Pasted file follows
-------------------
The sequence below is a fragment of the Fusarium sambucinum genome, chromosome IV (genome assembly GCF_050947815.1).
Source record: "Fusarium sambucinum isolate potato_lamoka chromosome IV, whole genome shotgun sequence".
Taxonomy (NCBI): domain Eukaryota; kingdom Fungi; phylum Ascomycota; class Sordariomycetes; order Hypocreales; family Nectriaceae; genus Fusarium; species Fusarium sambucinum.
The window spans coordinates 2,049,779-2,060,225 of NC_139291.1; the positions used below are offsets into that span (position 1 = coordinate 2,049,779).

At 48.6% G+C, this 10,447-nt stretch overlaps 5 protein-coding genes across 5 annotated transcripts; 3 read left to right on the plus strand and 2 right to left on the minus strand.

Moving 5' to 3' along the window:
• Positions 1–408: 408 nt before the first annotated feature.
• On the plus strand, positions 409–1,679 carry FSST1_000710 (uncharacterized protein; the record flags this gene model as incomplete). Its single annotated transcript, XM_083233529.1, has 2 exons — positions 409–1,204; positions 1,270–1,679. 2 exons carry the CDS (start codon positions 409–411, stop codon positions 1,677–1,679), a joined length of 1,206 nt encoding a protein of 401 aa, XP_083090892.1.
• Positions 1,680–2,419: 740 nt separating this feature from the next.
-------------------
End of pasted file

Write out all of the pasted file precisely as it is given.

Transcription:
The sequence below is a fragment of the Fusarium sambucinum genome, chromosome IV (genome assembly GCF_050947815.1).
Source record: "Fusarium sambucinum isolate potato_lamoka chromosome IV, whole genome shotgun sequence".
Taxonomy (NCBI): domain Eukaryota; kingdom Fungi; phylum Ascomycota; class Sordariomycetes; order Hypocreales; family Nectriaceae; genus Fusarium; species Fusarium sambucinum.
The window spans coordinates 2,049,779-2,060,225 of NC_139291.1; the positions used below are offsets into that span (position 1 = coordinate 2,049,779).

At 48.6% G+C, this 10,447-nt stretch overlaps 5 protein-coding genes across 5 annotated transcripts; 3 read left to right on the plus strand and 2 right to left on the minus strand.

Moving 5' to 3' along the window:
• Positions 1–408: 408 nt before the first annotated feature.
• On the plus strand, positions 409–1,679 carry FSST1_000710 (uncharacterized protein; the record flags this gene model as incomplete). Its single annotated transcript, XM_083233529.1, has 2 exons — positions 409–1,204; positions 1,270–1,679. 2 exons carry the CDS (start codon positions 409–411, stop codon positions 1,677–1,679), a joined length of 1,206 nt encoding a protein of 401 aa, XP_083090892.1.
• Positions 1,680–2,419: 740 nt separating this feature from the next.